Most epileptic seizures last anywhere from a few seconds to a couple of minutes. Sometimes they can last for five minutes or more, or they come in clusters where you don’t fully recover between them. If this happens, it’s called ‘status epilepticus’ and is considered a medical emergency.
If someone experiences status epilepticus, then rescue medication for seizures might be used to bring the seizures to a stop. These drugs are usually given by ER staff, but sometimes a carer or family member can also administer them.
Here’s what you need to know about seizure rescue medication.
What is rescue medication for seizures?
Seizure rescue medications are powerful drugs which ‘calm’ the body’s nervous system and can stop a seizure in its tracks There are several kinds of rescue medication for seizures, although most are a type of drug called benzodiazepines.
Rescue medication is often used in emergency rooms by doctors, but there are a few kinds of seizure rescue medication that have been authorized by the Food and Drug Administration (FDA) for home usage. These include:
- Diastat: A diazepam rectal gel
- Nayzilam: A midazolam nasal seizure rescue medication
- Valtoco: A diazepam nasal seizure rescue medication
Seizure rescue medications should not be used as an alternative to your regular anti-epilepsy medication. They are powerful drugs that can have serious side effects, so they should only be used in emergencies by someone who’s been trained to give them.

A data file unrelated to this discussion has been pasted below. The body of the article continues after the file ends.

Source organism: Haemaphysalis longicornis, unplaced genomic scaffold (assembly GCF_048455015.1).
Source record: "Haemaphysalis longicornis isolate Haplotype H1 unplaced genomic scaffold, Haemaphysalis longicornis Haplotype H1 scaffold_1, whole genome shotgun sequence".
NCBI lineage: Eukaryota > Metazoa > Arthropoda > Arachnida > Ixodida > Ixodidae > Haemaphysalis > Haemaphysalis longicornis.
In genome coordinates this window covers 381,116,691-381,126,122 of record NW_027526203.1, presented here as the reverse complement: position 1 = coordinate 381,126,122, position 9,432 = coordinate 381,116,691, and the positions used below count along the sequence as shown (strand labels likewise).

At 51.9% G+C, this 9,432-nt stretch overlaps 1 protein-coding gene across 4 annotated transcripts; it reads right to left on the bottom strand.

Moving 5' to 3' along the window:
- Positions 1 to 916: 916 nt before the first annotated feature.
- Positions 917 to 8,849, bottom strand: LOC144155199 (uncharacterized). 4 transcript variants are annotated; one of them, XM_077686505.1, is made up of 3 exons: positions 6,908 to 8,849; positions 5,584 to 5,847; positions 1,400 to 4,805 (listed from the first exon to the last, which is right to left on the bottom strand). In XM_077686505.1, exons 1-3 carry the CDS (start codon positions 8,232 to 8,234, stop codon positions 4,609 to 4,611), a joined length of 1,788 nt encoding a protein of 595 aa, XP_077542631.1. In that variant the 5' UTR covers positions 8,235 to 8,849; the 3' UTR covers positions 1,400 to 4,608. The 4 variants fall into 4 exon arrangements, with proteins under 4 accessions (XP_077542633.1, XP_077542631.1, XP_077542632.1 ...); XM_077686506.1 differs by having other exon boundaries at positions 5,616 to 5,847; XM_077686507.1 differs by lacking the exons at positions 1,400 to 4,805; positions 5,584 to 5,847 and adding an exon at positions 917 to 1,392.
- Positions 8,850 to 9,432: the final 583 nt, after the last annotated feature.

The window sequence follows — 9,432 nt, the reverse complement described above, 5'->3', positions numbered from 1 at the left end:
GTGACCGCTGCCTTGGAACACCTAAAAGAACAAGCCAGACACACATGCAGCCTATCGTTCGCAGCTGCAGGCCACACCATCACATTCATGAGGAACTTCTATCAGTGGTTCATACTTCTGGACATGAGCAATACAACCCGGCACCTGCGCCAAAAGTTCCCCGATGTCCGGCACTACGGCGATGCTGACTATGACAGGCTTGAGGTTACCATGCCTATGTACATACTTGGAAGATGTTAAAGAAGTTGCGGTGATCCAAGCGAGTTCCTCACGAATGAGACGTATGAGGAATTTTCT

Emergencies: Seizure first aid
Who might be prescribed rescue medication for seizures?
Most of the time, doctors do not prescribe seizure rescue medication to people with epilepsy. But, there are certain situations where they might recommend it:
- Children with hard to control seizures: Doctors may prescribe pediatric seizure rescue medication for children whose seizures are severe and hard to control.
- People at risk of status epilepticus: Some people’s seizures might make them more likely to have long seizures, so rescue medication could be helpful.
- Where you live: If you live somewhere that is a long distance from an emergency room (such as in rural areas), doctors might decide it’s helpful for you to have rescue medication at home.
- Your personal history: Some people might struggle with remembering to take their anti-epilepsy medication, and often end up in ER as a result. In these situations, doctors might decide it’s worth prescribing rectal or nasal seizure rescue medication so they don’t have to go to hospital so often.
If you are prescribed seizure rescue medication, someone you live with or another carer (such as your school nurse) should be trained in how to use it.
Seizure management: What is refractory epilepsy?
Using rescue medication as part of your seizure action plan
When you, or someone you care for, are diagnosed with epilepsy, your doctor will help you design a personalized seizure action plan. This might include the use of seizure rescue medication.
If you have been prescribed rescue medication for seizures, then it’s essential to tell your doctor each time you use it. With Epsy, you can record whenever you take your seizure rescue medication, so you remember to tell them at your next appointment. If your treatment team uses Epsy, it will show them that you have recorded this information in the app.